NARRAGANSETT — Everyone has a passion in life, or many passions; some people find theirs as a child, some spend years in pursuit of it, and others, like one Narragansett man, just bump into it.

Evidences of his passion happens to also be shrouded in mystery – a mystery for beachgoers, that is. Throughout the year, rock sculptures or piles, known as cairns, pop up along areas like Narragansett Pier and Black Point. Locals and tourists admire these gravity-defying rock sculptures and often wonder, “Who did that?”

Douglas Barrington is the man behind the rocks – one of three, he said – who takes credit for building memorable works of art along the southern Rhode Island coastline. This passion came quickly and grew rapidly for Barrington.

“The way it started was I was walking on Moonstone Beach one day and for some reason it just hit me. I’ve seen other people do it and I thought, ‘Let’s try it out.’ I started there and it kept growing,” Barrington said.

Rock balancing is hard work, and it can be seen as an art form; it involves using the rocks’ shapes and weight to create a stable unit. From stacking and balancing to counterbalancing and free styling, there are many ways to build a rock sculpture. The balancing isn’t magic, but it is an old practice. For centuries, civilizations have used cairns for navigation, messages, memorial monuments, spiritual offerings and, of course, art.

“It’s all balance, and that blows peoples’ minds,” said Barrington, who revealed the most common question he receives is, “How much glue do you use?”

Replace the word “glue” with “patience” – that’s what is truly required to make rocks balance, Barrington noted.

“It’s not for someone who wants instant gratification,” he said. “You really need to stay focused.”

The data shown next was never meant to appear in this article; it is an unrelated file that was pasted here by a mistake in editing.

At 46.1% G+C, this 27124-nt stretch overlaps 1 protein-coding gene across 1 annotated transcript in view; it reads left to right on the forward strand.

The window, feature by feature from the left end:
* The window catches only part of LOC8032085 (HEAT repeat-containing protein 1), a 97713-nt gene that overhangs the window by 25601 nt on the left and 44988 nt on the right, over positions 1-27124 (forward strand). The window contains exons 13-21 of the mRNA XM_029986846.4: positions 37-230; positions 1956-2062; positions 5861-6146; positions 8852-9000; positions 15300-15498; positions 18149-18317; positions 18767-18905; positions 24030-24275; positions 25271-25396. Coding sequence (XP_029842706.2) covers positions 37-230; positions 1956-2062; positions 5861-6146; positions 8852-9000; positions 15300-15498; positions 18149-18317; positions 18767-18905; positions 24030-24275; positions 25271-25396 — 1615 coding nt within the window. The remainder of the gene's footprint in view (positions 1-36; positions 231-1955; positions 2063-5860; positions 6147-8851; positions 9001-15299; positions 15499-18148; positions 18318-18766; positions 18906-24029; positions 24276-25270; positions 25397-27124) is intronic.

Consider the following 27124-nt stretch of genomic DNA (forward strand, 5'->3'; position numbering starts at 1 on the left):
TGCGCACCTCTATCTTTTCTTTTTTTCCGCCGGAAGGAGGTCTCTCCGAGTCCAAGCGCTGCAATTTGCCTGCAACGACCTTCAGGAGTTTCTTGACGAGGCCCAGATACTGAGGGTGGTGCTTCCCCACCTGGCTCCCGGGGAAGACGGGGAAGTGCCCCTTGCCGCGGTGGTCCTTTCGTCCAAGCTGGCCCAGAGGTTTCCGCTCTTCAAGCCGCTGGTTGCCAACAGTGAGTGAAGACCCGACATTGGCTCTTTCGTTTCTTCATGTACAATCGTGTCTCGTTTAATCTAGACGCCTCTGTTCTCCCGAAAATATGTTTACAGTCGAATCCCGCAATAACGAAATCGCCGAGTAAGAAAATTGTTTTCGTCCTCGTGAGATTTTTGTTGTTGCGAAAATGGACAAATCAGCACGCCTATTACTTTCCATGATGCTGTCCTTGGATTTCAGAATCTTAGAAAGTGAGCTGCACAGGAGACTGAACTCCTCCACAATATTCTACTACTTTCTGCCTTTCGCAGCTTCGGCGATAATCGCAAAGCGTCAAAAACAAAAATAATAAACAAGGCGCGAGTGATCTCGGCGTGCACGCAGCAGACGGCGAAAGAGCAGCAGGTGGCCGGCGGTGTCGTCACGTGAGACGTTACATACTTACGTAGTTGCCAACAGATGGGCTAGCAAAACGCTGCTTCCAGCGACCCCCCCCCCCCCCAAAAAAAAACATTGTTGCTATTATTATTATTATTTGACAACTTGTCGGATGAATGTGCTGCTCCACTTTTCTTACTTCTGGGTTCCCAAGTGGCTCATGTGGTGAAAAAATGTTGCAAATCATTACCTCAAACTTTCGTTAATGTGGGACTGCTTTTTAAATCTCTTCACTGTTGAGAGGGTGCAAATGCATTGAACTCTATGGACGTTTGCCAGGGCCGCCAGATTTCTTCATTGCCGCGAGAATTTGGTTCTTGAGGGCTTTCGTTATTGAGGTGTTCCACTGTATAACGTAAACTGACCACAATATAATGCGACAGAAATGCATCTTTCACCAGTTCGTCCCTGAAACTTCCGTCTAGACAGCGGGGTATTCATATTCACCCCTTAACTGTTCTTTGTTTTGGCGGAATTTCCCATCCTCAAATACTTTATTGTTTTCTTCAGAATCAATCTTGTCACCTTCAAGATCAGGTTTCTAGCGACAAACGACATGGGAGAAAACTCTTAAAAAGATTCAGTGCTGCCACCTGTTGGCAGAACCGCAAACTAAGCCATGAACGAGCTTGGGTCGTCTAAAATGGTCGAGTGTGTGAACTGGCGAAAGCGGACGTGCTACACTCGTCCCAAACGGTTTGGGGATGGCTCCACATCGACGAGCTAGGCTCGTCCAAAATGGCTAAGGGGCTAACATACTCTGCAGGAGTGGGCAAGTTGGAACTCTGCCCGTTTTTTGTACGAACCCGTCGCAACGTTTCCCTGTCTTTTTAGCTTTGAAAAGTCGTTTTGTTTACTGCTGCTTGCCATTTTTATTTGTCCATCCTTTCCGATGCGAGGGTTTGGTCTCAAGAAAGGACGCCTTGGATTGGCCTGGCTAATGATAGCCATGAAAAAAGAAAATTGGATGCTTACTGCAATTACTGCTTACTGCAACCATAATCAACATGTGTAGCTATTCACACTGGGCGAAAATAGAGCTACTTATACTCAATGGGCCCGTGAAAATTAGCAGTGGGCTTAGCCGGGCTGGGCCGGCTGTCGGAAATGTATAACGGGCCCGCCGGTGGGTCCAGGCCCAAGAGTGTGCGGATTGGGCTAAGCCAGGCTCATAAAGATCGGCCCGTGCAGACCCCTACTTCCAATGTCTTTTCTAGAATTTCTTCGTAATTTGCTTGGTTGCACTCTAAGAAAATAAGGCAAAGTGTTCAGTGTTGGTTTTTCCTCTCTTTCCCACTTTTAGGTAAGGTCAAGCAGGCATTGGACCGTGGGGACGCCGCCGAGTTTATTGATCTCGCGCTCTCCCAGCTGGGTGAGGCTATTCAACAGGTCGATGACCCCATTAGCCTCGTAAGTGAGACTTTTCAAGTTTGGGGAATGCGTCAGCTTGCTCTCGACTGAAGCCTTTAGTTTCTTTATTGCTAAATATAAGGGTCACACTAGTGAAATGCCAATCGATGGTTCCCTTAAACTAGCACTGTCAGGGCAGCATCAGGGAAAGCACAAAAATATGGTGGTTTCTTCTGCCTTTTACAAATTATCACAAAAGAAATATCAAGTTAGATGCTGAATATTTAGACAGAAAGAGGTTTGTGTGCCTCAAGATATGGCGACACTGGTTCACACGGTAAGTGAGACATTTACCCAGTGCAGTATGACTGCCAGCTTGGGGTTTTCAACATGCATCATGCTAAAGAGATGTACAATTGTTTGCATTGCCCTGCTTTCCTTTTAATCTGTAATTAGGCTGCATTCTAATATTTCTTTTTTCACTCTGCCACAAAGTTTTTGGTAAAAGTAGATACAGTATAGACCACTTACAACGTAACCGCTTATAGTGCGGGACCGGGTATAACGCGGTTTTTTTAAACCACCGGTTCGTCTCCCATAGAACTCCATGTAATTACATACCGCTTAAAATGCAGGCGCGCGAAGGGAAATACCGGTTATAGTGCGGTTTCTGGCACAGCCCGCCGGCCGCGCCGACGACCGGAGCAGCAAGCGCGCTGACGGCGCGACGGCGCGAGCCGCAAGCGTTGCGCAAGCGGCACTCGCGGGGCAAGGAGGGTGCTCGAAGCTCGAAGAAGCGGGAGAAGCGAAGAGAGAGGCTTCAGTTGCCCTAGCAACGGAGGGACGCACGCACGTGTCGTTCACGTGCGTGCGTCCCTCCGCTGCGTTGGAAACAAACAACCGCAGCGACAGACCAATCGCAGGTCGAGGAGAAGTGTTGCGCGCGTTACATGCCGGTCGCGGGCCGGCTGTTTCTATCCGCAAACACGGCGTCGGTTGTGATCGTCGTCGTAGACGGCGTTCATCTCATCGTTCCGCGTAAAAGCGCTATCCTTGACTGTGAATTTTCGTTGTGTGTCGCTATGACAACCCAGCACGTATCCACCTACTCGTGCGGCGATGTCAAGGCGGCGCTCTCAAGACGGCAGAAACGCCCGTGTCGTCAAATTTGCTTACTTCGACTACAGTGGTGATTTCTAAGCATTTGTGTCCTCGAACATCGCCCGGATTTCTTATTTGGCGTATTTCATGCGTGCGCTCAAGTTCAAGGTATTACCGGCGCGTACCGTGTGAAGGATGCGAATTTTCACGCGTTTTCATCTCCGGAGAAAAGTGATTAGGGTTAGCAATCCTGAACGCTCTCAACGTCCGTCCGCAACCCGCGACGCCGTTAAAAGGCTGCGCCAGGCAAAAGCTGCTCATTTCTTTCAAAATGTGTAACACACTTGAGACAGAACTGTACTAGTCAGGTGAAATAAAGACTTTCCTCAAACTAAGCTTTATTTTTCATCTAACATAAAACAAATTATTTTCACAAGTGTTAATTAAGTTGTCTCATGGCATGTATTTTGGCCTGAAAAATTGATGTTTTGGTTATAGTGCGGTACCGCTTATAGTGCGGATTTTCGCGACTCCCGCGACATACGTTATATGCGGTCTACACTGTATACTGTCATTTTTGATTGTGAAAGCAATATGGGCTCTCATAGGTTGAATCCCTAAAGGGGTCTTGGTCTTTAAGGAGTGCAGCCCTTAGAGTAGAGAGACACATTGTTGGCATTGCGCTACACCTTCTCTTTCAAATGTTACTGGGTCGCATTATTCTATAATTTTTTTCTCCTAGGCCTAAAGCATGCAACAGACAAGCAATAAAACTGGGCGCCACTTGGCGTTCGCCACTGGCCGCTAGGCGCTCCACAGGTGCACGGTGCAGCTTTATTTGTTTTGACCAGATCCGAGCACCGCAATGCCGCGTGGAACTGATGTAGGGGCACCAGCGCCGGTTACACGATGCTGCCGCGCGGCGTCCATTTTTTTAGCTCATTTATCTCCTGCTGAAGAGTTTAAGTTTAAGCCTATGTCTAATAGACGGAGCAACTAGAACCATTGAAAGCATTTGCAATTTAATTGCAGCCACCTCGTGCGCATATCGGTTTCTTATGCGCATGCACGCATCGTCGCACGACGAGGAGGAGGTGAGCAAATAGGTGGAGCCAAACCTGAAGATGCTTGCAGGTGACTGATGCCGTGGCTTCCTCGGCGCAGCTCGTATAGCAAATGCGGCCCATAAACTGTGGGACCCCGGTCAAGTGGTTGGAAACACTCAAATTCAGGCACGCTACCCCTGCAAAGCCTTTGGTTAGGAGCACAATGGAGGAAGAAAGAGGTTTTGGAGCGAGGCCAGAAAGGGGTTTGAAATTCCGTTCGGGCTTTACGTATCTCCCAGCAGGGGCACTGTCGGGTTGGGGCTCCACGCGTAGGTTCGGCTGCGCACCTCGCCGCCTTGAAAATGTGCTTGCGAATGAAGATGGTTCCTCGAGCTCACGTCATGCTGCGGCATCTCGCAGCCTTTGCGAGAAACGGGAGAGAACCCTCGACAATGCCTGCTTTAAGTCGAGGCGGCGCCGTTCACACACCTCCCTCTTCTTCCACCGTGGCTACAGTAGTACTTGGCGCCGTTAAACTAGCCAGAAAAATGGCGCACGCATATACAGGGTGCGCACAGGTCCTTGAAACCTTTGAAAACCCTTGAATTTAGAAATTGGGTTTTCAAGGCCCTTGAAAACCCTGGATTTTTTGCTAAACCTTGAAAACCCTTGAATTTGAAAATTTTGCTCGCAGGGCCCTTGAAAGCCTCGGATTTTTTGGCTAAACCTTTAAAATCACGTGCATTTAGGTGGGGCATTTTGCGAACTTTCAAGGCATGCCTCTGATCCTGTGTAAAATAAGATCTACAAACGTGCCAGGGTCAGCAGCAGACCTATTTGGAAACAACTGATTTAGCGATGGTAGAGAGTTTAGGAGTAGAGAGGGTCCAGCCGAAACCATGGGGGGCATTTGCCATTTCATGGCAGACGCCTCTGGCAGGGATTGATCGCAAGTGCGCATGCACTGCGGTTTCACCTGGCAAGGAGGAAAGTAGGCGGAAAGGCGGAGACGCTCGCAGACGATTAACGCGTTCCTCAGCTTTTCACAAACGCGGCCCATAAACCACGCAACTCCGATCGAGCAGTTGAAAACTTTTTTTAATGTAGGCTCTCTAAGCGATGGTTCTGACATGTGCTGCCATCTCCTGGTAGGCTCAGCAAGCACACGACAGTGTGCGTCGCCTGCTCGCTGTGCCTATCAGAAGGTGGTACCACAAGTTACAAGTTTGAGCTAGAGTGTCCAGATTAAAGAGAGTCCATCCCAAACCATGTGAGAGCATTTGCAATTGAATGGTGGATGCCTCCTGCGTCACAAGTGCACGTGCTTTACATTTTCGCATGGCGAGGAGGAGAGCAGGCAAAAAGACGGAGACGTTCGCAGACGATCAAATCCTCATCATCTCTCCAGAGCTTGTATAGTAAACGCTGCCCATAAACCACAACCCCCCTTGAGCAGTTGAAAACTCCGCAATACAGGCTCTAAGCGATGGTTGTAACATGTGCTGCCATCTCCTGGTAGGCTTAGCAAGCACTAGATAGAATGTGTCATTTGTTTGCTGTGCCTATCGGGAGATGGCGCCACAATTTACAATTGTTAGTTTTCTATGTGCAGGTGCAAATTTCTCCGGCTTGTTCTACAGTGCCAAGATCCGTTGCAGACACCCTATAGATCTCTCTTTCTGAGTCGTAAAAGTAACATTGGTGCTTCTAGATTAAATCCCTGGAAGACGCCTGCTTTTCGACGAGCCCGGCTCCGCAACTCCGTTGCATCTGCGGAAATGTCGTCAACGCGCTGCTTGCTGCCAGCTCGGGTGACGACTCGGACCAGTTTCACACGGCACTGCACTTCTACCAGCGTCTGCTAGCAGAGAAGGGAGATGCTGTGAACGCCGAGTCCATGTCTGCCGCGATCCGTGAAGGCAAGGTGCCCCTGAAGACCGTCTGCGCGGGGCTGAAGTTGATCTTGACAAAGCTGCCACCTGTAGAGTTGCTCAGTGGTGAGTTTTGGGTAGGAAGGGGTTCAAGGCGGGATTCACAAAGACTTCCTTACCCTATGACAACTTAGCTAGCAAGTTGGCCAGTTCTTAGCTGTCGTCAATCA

The longest he has spent on a piece was a little more than an hour. One time, he tried to balance a single rock for 40 minutes. The challenge is finding the rock’s dead center or fulcrum.

When two rocks won’t balance, “sometimes you realize it’s not the rock, it’s the wind,” Barrington said. “I very rarely give up on a rock.”

Barrington is self-taught. When he began, he stacked the rocks, and later progressed to balancing. He considers the practice temporary, environmental art. He’s been told by a fellow rock cairn artist that he has developed his own distinct style, but he doesn’t want to put a label on it.

“Each time I do it, it’s something new. It’s all about trying to get out of your head. I’m just trying to find that center,” he said.

When Barrington is ready to build, he likes to start by searching for the base rock. In the past two years, his rock cairns have grown in size and stature; his last “monster”-sized sculpture was nearly 5 feet tall.

“It’s all about feel,” he said. “You can’t force an object to do something that it is not naturally able to do.”

The rocks’ forms, sizes and weights dictate Barrington’s work, and different environments produce different types of rocks. For example, he has noticed his work near the sea wall at Narragansett Beach tends to be more spherical compared to other works that are angular.